Oversharing in the chaotic intimacy and delicate ecosystem of an afters is a common pitfall for even seasoned ravers. It’s when you talk too much about things you probably wouldn’t talk about sober, with people you might not even know. It could be a trauma dump-cum-existential crisis or a frankly pointless story. Whatever it is, it will often have you asking: Why did I do that?
Maybe it’s the drinks. Alcohol affects dopamine, which makes people feel less inhibited and more confident, and serotonin, which induces a feeling of warmth and openness. Drugs like MDMA and cocaine do that too. Or perhaps it’s the lack of sleep impairing our judgment. It might also be a simple desire to connect with the people we’ve been with through the night. In any case, the embarrassment and anxiety that come from oversharing often linger even longer than the hangovers and crashes.
Luckily, like surviving a festival and partying until the sun rises, not oversharing at the afters is a skill you can learn. I know this because I, too, have drank and shared too much at multiple afters. I likely did not have to profess a platonic love to a person I had known for a grand total of four hours. I definitely did not have to detail my work week to someone who until then did not even know what I did. A few times, I caught myself in the act and luckily stopped before it got too bad. Other times, my friends had to snap me out of it by ever so subtly asking if I wanted to drink some water or head back to the dance floor. I’ve also been around people who somehow consistently manage to say less. I like to think I’ve learned from their rights and my wrongs.
None of this is to say that you shouldn't be honest, vulnerable, or engage in conversation at parties. Plenty of great relationships are formed that way. It’s just a matter of doing it right—saying just enough at just the right time. Below are some ways to keep the party going while keeping your mouth shut.
Let your body do the talking, as the saying goes.
Oversharing often happens away from the dance floor, over cigarettes on the patio, or during hookup preludes in the bedroom. Getting lost in the music and dancing, then, is a good way to keep you from running your mouth. It’s hard to talk, or even think of talking, when you truly let the music take control.
Stick to people you already know
You’ll likely be at the afters with at least a few good friends—people you already know and keep regularly updated on your life. Stick to them when you think you might start oversharing. That way, you’ll have less to talk about, because they probably already know what you would say.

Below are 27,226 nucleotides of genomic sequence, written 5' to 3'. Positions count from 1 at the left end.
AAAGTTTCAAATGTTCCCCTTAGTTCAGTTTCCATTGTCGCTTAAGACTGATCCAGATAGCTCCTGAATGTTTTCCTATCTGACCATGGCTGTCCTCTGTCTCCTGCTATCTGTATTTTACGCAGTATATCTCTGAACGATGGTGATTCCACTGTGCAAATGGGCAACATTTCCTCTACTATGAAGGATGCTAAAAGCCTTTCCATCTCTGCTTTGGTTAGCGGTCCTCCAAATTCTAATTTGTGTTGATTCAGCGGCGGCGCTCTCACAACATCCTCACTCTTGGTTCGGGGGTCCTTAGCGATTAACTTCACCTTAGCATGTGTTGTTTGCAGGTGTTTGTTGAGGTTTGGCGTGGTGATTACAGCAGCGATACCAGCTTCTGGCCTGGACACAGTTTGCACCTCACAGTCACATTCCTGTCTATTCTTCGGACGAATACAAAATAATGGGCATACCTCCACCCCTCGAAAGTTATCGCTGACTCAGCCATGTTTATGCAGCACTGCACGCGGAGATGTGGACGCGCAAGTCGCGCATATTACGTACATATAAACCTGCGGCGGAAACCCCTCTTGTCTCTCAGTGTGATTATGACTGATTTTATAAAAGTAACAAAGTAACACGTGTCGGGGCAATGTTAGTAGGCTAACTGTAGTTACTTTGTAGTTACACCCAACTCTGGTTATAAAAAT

But if you do end up oversharing anyway, these close friends may find it easier to forgive you for it, or have the guts to shut you up.
Talk any issues out before the party
This is probably a good idea in general, even if you don’t fear oversharing at parties.
In my experience, many of the things people overshare when they’re drunk or high are things they would do well to talk about sober. If there’s something going on in your life that you think you need to talk about, and if you know you’re going to be in a situation where you run the risk of sharing too much when you’re not in the right mind to be sharing at all, make time to talk about that thing beforehand.
Journal, talk to a friend, see a professional. Resolving your issues sober will likely give you less material to overshare when you’re not.
Cool it on the drinks and drugs
The privacy of an afters and the impending end of a bender can tempt some people to really push it on the substances. Go hard then go home, or whatever. This might sound like a good idea, a last-ditch effort to make the party even better somehow. But it’s when Icarus got too excited that he began to fall.
If you know you run the risk of oversharing, have even more discretion for every shot, bottle, can, bump, line, or pill you take throughout the night. One too many can lead to a few stories too much.
Remember that it’s never too early or too late to stop
The Sunk Cost Fallacy is the tendency of people to see an action through because they’ve already invested the time and effort into starting it, whether or not the costs of seeing it through outweigh the benefits.
When you catch yourself oversharing, don’t fall into a Sunk Cost Fallacy. The costs of finishing that story (e.g. talking someone’s ear off, the morning-after embarrassment, etc.) will likely not outweigh the benefits (if any).
Maybe the best way to stop yourself from oversharing is to get someone else to overshare instead. Kidding aside, asking questions will at least invite conversation and prevent you from delivering an untimely monologue.
If all else fails, tell yourself it’s OK. People probably won’t remember what you said.
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